SAN DIEGO (KGTV) - A new proposed geological map could spell trouble for San Diego developers.
A new map released by the California Geological Survey fills in the gaps for the Rose Canyon Fault, which runs from La Jolla and splinters downtown through the airport and Seaport Village. The colored zones indicate where an earthquake could happen.
"Mother Nature got there first and now we have to accommodate for her," Geologist Dr. Pat Abbott said.
He said the fault last moved about 300 years ago, which makes it active by geological standards.
"The Rose Canyon fault is capable of, what we're planning for now, is a magnitude 6.9," he said.
California is no stranger to earthquakes.
Abbott recalled the Northridge earthquake: "in 1994 ... buildings and freeway towers collapsed and dozens and dozens of people were killed."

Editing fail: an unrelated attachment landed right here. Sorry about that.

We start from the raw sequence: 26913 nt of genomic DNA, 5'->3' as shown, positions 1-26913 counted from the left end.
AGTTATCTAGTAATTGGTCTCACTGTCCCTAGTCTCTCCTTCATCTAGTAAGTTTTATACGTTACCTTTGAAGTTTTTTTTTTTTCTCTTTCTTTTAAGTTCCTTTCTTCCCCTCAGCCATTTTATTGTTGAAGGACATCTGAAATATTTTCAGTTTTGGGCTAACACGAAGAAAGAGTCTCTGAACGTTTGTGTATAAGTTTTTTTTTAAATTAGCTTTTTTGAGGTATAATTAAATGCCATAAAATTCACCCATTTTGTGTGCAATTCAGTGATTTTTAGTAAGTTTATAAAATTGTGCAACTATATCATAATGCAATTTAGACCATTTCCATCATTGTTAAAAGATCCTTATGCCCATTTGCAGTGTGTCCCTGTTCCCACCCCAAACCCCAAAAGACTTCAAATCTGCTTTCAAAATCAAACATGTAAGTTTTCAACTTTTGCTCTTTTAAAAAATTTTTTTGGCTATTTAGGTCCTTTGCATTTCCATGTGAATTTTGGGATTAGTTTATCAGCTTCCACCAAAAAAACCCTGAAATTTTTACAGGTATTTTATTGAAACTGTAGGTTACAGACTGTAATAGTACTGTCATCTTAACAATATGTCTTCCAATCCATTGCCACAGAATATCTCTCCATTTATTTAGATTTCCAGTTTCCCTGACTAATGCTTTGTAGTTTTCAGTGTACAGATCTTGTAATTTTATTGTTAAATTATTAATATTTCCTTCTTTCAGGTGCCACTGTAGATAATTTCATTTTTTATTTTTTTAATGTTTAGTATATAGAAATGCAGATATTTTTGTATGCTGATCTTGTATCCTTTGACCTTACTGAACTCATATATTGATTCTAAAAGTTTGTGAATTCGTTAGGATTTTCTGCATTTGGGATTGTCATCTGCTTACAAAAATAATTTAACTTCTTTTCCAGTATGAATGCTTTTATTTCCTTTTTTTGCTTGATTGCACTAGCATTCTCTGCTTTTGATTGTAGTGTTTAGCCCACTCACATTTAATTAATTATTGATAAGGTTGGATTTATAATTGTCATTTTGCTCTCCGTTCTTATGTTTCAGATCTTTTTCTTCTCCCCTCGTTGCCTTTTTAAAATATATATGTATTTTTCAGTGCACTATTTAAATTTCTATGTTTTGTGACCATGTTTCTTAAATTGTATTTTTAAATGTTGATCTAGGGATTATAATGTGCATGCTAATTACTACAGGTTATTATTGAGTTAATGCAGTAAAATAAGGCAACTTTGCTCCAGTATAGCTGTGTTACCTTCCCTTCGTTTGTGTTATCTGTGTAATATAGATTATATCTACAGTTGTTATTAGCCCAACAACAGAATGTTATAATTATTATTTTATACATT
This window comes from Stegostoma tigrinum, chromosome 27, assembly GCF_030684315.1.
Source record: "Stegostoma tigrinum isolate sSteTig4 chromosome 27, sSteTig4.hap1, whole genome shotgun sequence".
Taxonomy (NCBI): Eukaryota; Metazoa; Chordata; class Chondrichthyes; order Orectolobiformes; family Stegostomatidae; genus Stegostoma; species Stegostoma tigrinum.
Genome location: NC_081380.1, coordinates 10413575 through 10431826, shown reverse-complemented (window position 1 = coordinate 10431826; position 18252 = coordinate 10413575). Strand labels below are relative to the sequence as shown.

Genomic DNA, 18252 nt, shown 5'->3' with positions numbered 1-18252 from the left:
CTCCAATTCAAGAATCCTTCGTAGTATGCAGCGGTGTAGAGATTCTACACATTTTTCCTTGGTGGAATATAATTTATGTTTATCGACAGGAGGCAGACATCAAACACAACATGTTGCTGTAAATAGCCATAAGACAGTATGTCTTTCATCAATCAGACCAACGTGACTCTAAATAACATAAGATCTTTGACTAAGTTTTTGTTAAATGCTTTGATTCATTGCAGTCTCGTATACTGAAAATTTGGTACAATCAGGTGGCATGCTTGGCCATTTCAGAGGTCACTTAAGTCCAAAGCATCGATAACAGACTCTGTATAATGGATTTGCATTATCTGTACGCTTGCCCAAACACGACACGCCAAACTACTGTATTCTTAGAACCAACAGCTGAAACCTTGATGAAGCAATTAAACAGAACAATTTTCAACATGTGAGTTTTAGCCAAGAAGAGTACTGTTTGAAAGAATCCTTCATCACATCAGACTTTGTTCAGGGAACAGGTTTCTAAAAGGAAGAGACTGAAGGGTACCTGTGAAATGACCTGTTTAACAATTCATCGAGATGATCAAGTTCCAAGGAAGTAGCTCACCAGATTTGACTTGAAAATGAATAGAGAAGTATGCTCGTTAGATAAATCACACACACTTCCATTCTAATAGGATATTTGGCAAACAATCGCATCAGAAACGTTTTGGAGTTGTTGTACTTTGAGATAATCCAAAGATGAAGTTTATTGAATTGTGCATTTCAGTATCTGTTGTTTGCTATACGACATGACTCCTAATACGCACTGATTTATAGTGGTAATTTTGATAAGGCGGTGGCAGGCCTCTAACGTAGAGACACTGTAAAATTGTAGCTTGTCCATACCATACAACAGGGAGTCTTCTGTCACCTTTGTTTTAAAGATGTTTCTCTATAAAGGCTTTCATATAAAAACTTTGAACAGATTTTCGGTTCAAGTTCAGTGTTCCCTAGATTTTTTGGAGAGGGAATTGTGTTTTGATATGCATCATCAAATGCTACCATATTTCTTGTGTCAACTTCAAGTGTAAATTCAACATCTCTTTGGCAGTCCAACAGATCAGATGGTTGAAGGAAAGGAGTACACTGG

Abbott said this destruction is why it's important to know where faults lie and develop communities accordingly.
Seaport Village is in the crosshairs of one of these red zones, which means developer Protea Properties could have to spend a lot more money than they were planning. Their redesign includes a 500-foot tall observation tower, three hotels, an Olympic swimming pool, and a beach.
Abbott hopes the new map doesn't ruin their plans, saying, "almost anything can be built if you spend enough money on it."
Adjusting designs to account for more fortified buildings could stall funding or the plan altogether.
ABC 10News reached out to Protea Properties for comment and we have not heard back.